SAVANNAH, Ga. (WTOC) - It’s often hard to get people to actually come into a store, but then it gets even tougher to get shoppers in the smaller stores. Independent bookstores may be slightly reversing a trend.
According to the American Booksellers Association, in the mid-90s to 2009, 40 percent of independent bookstores closed. Last year, sales were up more than five percent, and one local bookstore says they’ve seen that.
“I think appreciation of small businesses, and what they do, the uniqueness or our space, the knowledge that we bring, the cats that are involved,” E. Shaver Bookseller owner Jessica Osborne said.
Yes, she said cats, as there are four in the Savannah bookstore. She knows they have to be unique, like the cats.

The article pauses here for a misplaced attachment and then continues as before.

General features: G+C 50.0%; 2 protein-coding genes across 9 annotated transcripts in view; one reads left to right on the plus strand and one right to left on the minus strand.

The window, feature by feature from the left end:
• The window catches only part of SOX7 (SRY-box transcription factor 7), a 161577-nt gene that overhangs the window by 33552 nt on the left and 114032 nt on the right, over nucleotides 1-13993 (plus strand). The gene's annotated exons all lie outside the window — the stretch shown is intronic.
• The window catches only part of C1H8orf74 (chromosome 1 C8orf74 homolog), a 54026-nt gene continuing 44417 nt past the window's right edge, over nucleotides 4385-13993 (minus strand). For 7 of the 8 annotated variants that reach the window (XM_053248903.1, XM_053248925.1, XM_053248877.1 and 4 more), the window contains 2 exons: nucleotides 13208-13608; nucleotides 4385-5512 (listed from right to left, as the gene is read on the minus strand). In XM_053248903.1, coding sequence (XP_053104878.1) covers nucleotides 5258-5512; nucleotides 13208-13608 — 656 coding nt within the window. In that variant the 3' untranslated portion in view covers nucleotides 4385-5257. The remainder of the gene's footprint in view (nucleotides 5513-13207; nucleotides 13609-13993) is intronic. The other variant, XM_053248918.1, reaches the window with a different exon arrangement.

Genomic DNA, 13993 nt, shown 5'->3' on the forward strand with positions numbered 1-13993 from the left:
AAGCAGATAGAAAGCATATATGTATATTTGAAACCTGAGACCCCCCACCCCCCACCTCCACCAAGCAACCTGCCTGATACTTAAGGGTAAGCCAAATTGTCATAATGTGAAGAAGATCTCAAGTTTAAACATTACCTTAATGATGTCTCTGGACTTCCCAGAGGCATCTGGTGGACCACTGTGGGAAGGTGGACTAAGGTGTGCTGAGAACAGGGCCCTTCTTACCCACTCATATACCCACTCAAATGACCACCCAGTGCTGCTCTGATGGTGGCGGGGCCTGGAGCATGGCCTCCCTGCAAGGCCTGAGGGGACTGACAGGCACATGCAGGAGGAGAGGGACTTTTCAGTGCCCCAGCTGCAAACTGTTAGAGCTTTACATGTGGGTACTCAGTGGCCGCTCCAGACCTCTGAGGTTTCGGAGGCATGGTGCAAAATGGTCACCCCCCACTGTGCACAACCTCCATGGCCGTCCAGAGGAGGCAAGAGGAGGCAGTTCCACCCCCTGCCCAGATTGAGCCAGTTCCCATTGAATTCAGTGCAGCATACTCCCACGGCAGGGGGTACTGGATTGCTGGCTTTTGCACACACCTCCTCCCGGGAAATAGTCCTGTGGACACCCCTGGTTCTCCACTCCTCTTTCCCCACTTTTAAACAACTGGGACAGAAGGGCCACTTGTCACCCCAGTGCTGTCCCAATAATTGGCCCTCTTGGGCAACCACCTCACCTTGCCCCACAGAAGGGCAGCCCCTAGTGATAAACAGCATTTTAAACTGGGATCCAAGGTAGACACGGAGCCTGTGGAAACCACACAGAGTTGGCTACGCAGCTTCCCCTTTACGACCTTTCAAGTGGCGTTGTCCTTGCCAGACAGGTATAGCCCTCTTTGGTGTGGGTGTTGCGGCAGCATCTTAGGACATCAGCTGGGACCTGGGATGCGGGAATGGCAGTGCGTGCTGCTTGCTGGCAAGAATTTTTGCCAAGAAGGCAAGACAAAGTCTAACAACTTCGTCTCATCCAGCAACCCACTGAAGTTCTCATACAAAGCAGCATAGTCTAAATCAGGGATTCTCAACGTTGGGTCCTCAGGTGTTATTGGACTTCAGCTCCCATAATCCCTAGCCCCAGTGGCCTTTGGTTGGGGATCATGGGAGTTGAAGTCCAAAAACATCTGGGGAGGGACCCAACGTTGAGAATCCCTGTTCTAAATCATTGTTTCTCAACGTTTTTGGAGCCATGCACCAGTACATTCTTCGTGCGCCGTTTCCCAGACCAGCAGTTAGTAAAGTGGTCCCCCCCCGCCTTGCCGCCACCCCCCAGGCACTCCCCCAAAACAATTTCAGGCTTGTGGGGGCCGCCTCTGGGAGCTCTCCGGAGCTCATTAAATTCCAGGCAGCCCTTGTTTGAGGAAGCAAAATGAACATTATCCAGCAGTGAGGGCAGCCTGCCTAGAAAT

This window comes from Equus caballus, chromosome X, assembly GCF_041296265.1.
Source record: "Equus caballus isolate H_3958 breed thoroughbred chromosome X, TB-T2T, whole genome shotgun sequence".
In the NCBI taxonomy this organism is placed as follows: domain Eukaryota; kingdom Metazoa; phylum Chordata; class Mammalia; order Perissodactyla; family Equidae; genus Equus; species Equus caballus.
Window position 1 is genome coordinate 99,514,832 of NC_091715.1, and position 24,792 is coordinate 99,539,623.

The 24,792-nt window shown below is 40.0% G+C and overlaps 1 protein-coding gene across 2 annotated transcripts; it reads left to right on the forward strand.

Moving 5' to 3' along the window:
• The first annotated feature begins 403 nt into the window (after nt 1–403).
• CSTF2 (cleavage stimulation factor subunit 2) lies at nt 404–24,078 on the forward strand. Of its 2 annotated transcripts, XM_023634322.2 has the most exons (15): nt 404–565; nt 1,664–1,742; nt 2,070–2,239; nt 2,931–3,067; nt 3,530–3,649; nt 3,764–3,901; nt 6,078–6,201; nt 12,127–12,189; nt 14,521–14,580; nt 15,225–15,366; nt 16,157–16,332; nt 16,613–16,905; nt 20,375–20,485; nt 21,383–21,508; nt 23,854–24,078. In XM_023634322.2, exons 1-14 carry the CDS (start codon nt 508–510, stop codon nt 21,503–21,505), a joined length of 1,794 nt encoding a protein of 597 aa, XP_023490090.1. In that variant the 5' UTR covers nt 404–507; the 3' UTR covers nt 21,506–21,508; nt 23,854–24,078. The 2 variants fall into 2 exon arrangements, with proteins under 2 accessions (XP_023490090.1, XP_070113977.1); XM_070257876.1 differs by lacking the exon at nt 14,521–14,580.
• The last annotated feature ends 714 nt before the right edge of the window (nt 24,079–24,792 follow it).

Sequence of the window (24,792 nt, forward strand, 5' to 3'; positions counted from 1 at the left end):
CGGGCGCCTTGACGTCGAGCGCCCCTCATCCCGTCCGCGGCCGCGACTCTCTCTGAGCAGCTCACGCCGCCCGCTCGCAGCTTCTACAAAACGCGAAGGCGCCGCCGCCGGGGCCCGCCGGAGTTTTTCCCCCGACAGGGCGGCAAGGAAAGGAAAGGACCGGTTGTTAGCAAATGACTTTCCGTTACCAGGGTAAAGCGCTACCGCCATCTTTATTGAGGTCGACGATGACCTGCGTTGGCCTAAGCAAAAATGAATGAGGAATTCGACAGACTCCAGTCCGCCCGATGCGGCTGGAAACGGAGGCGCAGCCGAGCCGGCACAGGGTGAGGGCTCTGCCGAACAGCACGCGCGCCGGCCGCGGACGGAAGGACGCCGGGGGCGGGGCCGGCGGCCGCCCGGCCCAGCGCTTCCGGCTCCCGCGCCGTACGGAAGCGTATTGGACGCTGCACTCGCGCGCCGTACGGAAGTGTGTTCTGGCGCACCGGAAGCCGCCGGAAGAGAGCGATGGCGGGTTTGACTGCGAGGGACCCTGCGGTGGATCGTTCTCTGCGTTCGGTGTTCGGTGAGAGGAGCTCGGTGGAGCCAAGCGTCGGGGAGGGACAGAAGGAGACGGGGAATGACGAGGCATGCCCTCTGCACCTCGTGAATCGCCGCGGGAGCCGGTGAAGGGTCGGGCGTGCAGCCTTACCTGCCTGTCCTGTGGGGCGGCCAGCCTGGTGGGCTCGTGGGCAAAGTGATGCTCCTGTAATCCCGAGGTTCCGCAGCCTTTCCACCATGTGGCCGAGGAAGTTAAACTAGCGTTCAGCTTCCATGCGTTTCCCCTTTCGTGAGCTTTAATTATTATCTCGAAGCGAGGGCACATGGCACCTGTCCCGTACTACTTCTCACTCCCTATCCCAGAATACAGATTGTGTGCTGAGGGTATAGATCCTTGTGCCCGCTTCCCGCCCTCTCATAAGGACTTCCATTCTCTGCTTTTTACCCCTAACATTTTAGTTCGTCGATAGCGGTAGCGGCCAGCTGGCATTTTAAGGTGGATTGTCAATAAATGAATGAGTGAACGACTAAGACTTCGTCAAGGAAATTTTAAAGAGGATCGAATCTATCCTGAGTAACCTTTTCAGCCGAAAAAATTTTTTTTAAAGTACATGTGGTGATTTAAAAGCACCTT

There is also a rare and collectible book room, where you use a typewriter, leave a poem or anything else you feel like writing.
Shaver’s is just one of at least three small bookstores in the Historic District. The other two are mainly used books, but they all must fight for that walk-in customer in an online world.
“We have to visible, we have to be involved in the going ons about town, we really want people to have that small intimate bookshop experience, to really give them a book that they love, to put a book in someone’s hands and know that you’ve given them a gift, it’s just, there’s no other feeling like it in the world,” Osborne said.